- Know and recognize the value of the life you have. You bring value to those around you and can make an incredible impact on society, but you need to make that choice. You need to know and realize this, and know you are a gift and your life has a purpose. You are needed but if you do not see this, if you do not pursue to change and grow into the best version of yourself, you rob yourself and others of the gift you have to offer. Your health matters, you matter!
- There is a gap between knowing you need to change and wanting to change and an even greater gap between wanting to change and actually being ready to change and starting to implement change in your life. Take a look in the mirror and ask yourself where you are on this journey and what it will take to get you from where you are to the next step in this journey. If you need help processing and identifying where you are, ask for help from a friend, family, or community resource. Asking for help does not mean one is weak, rather it shows how strong someone is for realizing we weren’t meant to journey life alone.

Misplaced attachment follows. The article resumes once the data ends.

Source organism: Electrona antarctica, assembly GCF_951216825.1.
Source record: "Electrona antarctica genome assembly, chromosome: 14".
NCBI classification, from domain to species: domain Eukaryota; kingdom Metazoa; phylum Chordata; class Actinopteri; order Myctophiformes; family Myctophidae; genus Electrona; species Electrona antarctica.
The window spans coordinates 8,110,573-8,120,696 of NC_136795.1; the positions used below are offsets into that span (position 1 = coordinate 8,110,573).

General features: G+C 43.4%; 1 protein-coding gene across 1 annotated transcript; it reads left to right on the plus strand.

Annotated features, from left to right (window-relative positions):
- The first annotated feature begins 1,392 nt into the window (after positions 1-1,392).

- Once you have identified where you are on the journey towards wellness, get connected with the tools, resources and individuals around you available to help you progress towards the best you. Whether that starts with a friend, health professional, church or community group, or local gym or YMCA, find out where you stand, what you need to change, and get plugged in!
Remember, you are a priceless gift and gem in the making. But first comes the struggle; the struggle is good and has a purpose. Let’s journey together towards wellness and change!
Resources for Diabetes and Prediabetes